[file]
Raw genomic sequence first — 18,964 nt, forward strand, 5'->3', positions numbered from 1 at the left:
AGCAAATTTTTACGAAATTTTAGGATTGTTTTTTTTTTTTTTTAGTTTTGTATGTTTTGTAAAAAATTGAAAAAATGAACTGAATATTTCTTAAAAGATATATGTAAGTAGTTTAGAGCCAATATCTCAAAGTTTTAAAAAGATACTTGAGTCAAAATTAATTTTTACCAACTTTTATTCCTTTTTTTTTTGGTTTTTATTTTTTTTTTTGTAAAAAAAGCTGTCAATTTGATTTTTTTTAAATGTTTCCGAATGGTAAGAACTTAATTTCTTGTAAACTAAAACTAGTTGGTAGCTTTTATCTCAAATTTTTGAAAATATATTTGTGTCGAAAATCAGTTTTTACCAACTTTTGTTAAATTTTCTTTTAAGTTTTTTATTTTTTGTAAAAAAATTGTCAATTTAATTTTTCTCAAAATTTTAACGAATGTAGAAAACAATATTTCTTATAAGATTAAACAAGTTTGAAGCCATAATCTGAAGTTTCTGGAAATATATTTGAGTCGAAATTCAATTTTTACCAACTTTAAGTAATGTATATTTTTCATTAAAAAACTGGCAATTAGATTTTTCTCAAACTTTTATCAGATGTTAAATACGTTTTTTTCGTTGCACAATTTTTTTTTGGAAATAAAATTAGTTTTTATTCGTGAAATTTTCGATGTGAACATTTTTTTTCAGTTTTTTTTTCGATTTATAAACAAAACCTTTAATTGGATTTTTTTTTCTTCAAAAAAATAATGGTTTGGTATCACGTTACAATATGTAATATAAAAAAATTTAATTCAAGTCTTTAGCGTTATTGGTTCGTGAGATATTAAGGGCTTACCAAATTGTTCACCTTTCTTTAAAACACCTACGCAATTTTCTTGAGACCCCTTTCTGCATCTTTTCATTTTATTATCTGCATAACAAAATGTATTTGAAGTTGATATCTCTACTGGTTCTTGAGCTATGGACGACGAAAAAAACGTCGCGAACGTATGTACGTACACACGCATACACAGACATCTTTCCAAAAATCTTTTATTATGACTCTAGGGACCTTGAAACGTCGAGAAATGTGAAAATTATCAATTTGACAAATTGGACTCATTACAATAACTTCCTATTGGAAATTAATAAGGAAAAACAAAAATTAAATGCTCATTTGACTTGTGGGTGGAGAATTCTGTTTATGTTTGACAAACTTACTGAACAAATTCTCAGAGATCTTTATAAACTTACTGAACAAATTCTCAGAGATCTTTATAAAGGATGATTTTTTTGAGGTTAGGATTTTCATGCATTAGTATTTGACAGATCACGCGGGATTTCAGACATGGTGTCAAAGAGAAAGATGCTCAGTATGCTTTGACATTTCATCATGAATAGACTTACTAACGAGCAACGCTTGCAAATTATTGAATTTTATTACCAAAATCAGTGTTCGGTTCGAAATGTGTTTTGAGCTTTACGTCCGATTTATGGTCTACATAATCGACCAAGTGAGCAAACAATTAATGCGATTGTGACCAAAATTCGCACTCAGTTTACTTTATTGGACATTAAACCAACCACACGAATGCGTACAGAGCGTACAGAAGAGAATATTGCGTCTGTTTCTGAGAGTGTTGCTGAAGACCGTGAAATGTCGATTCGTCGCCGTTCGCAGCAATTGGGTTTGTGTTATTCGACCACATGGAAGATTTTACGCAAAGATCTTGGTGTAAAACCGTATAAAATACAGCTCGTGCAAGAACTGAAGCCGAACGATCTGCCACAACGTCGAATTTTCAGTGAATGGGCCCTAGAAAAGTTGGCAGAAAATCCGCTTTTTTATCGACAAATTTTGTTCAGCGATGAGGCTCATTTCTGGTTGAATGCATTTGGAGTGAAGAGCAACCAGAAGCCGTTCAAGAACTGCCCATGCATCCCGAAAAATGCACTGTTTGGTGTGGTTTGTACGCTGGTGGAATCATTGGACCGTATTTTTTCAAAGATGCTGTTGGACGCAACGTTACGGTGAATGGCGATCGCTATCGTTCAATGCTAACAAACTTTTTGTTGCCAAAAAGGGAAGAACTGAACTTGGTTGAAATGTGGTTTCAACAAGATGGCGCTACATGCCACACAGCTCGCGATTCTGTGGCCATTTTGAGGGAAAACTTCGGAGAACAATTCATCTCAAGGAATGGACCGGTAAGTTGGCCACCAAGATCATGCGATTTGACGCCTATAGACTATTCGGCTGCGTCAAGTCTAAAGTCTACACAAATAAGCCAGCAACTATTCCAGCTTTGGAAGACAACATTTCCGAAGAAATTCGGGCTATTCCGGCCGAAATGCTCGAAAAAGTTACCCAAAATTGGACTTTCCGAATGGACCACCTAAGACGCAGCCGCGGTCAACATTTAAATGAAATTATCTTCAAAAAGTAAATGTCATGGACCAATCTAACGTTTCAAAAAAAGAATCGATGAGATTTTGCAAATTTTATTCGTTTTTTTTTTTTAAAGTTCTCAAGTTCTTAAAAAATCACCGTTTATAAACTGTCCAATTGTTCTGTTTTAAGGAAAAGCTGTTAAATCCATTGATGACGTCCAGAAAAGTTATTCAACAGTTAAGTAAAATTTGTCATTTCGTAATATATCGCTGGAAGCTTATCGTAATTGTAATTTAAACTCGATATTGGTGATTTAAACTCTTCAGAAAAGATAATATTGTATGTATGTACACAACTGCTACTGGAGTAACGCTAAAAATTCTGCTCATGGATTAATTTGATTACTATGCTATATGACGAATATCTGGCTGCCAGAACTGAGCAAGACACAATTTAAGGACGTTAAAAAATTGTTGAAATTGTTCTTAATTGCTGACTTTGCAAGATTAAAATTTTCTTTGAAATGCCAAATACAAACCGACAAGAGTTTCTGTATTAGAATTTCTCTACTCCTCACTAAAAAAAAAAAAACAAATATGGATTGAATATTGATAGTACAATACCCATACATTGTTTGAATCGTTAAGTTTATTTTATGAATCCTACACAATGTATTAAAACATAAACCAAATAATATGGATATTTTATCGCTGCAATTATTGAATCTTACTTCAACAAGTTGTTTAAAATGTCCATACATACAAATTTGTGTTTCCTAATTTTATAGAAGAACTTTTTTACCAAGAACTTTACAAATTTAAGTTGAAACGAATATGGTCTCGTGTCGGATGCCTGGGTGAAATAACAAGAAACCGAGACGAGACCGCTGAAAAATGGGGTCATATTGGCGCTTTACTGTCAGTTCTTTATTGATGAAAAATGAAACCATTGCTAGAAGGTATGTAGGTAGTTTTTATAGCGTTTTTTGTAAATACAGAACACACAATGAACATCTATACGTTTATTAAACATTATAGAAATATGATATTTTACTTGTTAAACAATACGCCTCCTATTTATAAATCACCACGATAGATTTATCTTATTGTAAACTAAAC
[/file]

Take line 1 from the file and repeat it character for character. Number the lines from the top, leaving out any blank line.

Raw genomic sequence first — 18,964 nt, forward strand, 5'->3', positions numbered from 1 at the left: